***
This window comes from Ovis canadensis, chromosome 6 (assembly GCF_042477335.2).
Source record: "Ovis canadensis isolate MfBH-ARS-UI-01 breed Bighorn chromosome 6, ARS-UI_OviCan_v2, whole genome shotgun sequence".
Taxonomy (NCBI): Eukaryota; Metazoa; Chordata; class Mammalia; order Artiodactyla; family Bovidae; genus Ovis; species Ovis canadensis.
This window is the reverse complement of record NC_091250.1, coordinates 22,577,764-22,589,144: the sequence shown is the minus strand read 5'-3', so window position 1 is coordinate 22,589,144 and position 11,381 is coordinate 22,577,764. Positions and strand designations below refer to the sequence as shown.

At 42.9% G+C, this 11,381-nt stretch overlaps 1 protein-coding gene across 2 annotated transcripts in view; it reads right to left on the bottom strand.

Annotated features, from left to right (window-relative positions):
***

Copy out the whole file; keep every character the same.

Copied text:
This window comes from Ovis canadensis, chromosome 6 (assembly GCF_042477335.2).
Source record: "Ovis canadensis isolate MfBH-ARS-UI-01 breed Bighorn chromosome 6, ARS-UI_OviCan_v2, whole genome shotgun sequence".
Taxonomy (NCBI): Eukaryota; Metazoa; Chordata; class Mammalia; order Artiodactyla; family Bovidae; genus Ovis; species Ovis canadensis.
This window is the reverse complement of record NC_091250.1, coordinates 22,577,764-22,589,144: the sequence shown is the minus strand read 5'-3', so window position 1 is coordinate 22,589,144 and position 11,381 is coordinate 22,577,764. Positions and strand designations below refer to the sequence as shown.

At 42.9% G+C, this 11,381-nt stretch overlaps 1 protein-coding gene across 2 annotated transcripts in view; it reads right to left on the bottom strand.

Annotated features, from left to right (window-relative positions):